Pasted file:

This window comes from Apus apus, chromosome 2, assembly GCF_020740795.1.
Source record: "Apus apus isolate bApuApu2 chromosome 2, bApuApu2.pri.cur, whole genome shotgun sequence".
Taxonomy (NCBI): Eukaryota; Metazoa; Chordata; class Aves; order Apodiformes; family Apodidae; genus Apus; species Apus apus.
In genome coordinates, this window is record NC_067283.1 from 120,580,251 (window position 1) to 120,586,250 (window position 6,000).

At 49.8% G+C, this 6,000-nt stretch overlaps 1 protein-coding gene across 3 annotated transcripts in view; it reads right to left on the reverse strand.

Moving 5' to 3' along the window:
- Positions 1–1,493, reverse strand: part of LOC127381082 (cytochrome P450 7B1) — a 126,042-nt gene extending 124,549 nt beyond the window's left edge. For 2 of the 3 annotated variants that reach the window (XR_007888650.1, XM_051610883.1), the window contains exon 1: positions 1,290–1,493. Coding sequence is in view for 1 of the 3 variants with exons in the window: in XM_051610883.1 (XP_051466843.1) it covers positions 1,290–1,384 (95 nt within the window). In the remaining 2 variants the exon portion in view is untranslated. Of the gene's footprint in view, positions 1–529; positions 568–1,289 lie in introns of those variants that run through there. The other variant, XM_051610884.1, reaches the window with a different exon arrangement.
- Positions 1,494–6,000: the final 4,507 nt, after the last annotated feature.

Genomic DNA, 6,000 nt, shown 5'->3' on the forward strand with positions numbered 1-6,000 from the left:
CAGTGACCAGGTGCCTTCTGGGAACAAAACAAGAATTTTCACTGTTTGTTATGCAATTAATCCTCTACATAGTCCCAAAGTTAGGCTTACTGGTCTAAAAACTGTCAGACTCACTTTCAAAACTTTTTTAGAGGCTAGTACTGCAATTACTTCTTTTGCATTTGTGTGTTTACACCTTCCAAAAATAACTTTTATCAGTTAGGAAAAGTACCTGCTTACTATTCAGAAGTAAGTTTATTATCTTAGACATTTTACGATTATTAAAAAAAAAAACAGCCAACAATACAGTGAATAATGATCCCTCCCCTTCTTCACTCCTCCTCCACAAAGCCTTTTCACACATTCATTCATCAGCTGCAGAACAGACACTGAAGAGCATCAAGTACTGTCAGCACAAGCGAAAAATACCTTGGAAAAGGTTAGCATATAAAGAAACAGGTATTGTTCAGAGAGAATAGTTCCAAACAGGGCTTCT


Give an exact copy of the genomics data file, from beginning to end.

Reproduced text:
This window comes from Apus apus, chromosome 2, assembly GCF_020740795.1.
Source record: "Apus apus isolate bApuApu2 chromosome 2, bApuApu2.pri.cur, whole genome shotgun sequence".
Taxonomy (NCBI): Eukaryota; Metazoa; Chordata; class Aves; order Apodiformes; family Apodidae; genus Apus; species Apus apus.
In genome coordinates, this window is record NC_067283.1 from 120,580,251 (window position 1) to 120,586,250 (window position 6,000).

At 49.8% G+C, this 6,000-nt stretch overlaps 1 protein-coding gene across 3 annotated transcripts in view; it reads right to left on the reverse strand.

Moving 5' to 3' along the window:
- Positions 1–1,493, reverse strand: part of LOC127381082 (cytochrome P450 7B1) — a 126,042-nt gene extending 124,549 nt beyond the window's left edge. For 2 of the 3 annotated variants that reach the window (XR_007888650.1, XM_051610883.1), the window contains exon 1: positions 1,290–1,493. Coding sequence is in view for 1 of the 3 variants with exons in the window: in XM_051610883.1 (XP_051466843.1) it covers positions 1,290–1,384 (95 nt within the window). In the remaining 2 variants the exon portion in view is untranslated. Of the gene's footprint in view, positions 1–529; positions 568–1,289 lie in introns of those variants that run through there. The other variant, XM_051610884.1, reaches the window with a different exon arrangement.
- Positions 1,494–6,000: the final 4,507 nt, after the last annotated feature.

Genomic DNA, 6,000 nt, shown 5'->3' on the forward strand with positions numbered 1-6,000 from the left:
CAGTGACCAGGTGCCTTCTGGGAACAAAACAAGAATTTTCACTGTTTGTTATGCAATTAATCCTCTACATAGTCCCAAAGTTAGGCTTACTGGTCTAAAAACTGTCAGACTCACTTTCAAAACTTTTTTAGAGGCTAGTACTGCAATTACTTCTTTTGCATTTGTGTGTTTACACCTTCCAAAAATAACTTTTATCAGTTAGGAAAAGTACCTGCTTACTATTCAGAAGTAAGTTTATTATCTTAGACATTTTACGATTATTAAAAAAAAAAACAGCCAACAATACAGTGAATAATGATCCCTCCCCTTCTTCACTCCTCCTCCACAAAGCCTTTTCACACATTCATTCATCAGCTGCAGAACAGACACTGAAGAGCATCAAGTACTGTCAGCACAAGCGAAAAATACCTTGGAAAAGGTTAGCATATAAAGAAACAGGTATTGTTCAGAGAGAATAGTTCCAAACAGGGCTTCT